Country Living Series

Tuesday, July 15, 2014

Violent storm

Holy cow, we had one hum-dinger of a thunderstorm that rolled through yesterday. It was totally unexpected and caught almost everyone by surprise, both by its very existence as well as its ferocity.

I had taken Younger Daughter to her violin lesson in a nearby town and watched as dark clouds started pushing in, but it wasn't until we were driving home that it hit.

Seldom have I seen such torrential rain and fierce wind. The windshield wipers were going full-blast and still it was hard to see.



The lake had choppy whitecaps pushed by the wind.


The heavy rain lasted about ten minutes and then eased off, but the wind was still high. We rounded a corner and came to a stop because a small tree had fallen across the road. A semi truck and a car had stopped and the drivers were pulling the debris off the road.



By the time we made it to our own dirt road the storm cell had passed, leaving torn branches and debris everywhere...


...including this tree which snapped in half.


A local farmer, whom we hired to cut, swath, and bale some adjacent property for grass hay, had brought out some equipment but hadn't yet begun to cut (thankfully).


The last of the storm, heading out.


We arrived home to find minor chaos. The power was out, of course. Don and Older Daughter had run around trying to batten down hatches, but the wind blew from the northwest (rather than the usual southwest) and poured water even through shut windows because the wind was so strong. Every towel in the house was soaked because they ran around mopping up as fast as they could.


Unfortunately in their haste, they forgot to check the upstairs windows... and our bedroom faces north. A jar on the windowsill had half an inch of water on it and the wind blew the rain in so hard that the carpet was wet -- soaked and squishy -- six feet into the room. Our bed was mostly protected by the bedspread, which was quite wet. We pulled it off and found the sheets and blankets below slightly damp but not bad. Our clock radio, however, is toast. (It's 24 years old, so it's served us well.)

The rain came down so hard it made little debris dams in the driveway.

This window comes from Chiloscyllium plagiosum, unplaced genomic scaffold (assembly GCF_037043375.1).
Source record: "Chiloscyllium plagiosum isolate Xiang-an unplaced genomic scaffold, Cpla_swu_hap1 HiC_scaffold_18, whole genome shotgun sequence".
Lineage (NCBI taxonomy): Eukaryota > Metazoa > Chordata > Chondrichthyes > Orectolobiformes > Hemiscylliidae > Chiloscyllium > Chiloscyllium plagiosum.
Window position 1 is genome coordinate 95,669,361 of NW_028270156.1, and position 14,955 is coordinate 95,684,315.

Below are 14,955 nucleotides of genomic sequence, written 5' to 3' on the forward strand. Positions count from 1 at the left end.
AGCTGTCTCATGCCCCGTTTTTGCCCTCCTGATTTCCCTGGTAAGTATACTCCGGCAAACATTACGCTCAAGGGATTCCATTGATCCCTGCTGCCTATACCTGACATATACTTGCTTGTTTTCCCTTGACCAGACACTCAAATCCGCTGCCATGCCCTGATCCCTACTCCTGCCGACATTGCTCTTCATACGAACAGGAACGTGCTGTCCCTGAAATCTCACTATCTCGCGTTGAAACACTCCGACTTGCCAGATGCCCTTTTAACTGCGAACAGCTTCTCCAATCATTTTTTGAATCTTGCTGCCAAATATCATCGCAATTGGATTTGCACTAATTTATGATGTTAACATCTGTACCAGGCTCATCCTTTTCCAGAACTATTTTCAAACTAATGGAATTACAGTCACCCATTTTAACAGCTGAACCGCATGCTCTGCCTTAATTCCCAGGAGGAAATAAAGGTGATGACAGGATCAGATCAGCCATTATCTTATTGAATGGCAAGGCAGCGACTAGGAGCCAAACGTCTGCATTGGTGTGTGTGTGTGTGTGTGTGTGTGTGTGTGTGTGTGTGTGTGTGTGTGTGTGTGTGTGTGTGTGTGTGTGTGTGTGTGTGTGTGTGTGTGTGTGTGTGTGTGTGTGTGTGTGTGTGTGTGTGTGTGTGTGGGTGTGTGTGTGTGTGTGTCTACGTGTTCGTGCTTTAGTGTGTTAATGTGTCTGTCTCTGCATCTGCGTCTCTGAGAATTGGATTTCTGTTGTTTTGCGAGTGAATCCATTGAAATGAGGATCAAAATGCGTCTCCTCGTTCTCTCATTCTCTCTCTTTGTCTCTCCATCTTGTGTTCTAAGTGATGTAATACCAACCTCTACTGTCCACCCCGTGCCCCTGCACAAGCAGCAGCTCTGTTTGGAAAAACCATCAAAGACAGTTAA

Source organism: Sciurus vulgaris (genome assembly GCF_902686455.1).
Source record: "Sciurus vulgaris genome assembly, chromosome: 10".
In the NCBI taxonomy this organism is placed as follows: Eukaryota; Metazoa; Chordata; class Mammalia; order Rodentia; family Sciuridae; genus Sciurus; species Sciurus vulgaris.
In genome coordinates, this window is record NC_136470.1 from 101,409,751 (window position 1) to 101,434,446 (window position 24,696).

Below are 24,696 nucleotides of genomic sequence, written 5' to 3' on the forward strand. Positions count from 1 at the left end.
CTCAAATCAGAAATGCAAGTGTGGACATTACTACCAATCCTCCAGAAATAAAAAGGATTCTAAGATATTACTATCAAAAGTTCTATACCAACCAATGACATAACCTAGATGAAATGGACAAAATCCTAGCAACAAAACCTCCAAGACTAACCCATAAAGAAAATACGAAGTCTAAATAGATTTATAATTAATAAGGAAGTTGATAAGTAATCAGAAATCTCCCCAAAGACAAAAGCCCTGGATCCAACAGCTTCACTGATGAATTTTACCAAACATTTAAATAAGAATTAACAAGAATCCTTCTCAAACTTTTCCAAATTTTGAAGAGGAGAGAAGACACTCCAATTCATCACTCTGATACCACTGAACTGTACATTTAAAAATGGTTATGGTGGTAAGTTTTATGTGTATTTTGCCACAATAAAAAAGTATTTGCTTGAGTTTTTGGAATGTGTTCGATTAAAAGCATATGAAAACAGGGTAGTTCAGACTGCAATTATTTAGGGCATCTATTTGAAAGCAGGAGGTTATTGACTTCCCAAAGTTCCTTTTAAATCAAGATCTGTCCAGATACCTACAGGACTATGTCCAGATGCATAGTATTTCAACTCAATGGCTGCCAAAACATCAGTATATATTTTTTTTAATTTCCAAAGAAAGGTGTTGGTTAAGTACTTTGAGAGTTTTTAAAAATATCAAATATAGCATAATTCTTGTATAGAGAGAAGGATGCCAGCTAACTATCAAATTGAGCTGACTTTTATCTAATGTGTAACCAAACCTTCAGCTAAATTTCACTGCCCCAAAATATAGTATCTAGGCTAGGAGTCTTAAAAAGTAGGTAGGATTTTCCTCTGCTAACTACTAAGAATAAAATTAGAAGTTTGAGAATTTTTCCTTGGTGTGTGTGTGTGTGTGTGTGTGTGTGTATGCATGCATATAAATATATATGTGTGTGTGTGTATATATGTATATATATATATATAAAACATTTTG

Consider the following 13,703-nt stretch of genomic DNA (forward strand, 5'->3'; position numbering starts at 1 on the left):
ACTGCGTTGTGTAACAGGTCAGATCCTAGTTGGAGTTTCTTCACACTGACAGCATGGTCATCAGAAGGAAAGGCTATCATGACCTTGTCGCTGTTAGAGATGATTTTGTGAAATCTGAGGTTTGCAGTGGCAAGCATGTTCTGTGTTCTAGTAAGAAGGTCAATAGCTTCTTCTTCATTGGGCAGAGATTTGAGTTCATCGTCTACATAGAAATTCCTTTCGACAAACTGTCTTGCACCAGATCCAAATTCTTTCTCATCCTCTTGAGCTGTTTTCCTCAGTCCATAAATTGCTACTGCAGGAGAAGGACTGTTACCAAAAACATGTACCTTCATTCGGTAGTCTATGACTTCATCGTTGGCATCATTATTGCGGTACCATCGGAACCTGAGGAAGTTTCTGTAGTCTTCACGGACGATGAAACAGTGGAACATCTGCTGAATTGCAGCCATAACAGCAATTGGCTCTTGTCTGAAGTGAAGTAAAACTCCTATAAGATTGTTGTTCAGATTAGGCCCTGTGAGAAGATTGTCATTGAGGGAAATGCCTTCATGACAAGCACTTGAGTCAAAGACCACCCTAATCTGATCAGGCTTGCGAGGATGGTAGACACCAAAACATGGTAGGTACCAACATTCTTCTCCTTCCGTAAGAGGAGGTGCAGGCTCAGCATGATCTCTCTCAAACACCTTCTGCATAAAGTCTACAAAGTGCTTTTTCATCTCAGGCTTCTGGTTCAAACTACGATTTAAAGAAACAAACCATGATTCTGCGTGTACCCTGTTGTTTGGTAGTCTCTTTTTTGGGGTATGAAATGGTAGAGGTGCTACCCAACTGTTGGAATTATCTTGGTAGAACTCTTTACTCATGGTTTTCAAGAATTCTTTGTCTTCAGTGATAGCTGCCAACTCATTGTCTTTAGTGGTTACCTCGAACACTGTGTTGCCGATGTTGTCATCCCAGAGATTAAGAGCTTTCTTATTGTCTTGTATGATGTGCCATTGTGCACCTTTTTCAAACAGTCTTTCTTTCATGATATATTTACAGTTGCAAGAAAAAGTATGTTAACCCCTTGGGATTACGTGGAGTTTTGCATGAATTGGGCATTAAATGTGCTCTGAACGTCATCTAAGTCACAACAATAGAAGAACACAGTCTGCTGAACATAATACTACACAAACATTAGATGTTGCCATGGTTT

Of course the garden got battered, but not as badly as we'd feared. The potatoes were blown over, but they're recover.


Here's the corn. It may or may not make it.


Tomatoes. I think they'll be okay.


Brussel's sprouts. Again, I think they'll be okay. Nothing snapped.


The loafing shed against one of the garden fences was trashed, however. Absolutely destroyed.



Sparky and hew new baby had some shelter from the barn awning, but the wind was blowing sideways so they still got wet.


The good news is the storm dropped the temperature thirty degrees -- from 90F down to 60F -- a welcome relief from the unrelenting heat we've been having.


The bad news is there are thousands of acres of hay around the county that are cut and drying on the ground. With temps shooting straight back up into the 90s, this hay stands a very good chance of rotting. It could be salvaged if it's turned and fluffed, but there aren't enough farmers to turn and fluff so much cut hay before it starts to rot. Breaks my heart.




Sunset.



Since the power was out, the chickens were reluctant to go into the darkened coop. I lit the hurricane lamp and tied it inside, so they'd have an incentive to go indoors. (Of course we removed it before locking them in for the night.)


The girls played the game Life by lamplight.


Deep in the night, at 2:30 am, the hard-working electric company workers came slowly down the road, lights flashing, searching for damage. They came and went, then returned again at 3:30 am. Power was on by 3:45 am. My hat's off to these guys -- they are some of society's unsung heroes.

Unsurprisingly after such a storm, the morning was foggy...



...and today was cooler (high 80s) though the temps are supposed to climb again tomorrow and for the next few days.

Damage reports have been coming in. A tree came down and clipped a corner of a neighbor's house, but it can be repaired.

Another neighbor who built a small studio that was meant to be moved somewhere else, had it totally flipped upside down. No one was in it, thankfully.




I decided it was time to wash, and top off all the oil lamps, which tend to get dusty with disuse.




Altogether things could have been worse, though I still feel terrible for the farmers who lost their hay crop.

15 comments:

  1. I have never seen you make an error in the construction of a sentence before...but, at least, it was funny. "Another neighbor....was flipped upside down." Great mental picture.! Thanks for a good laugh.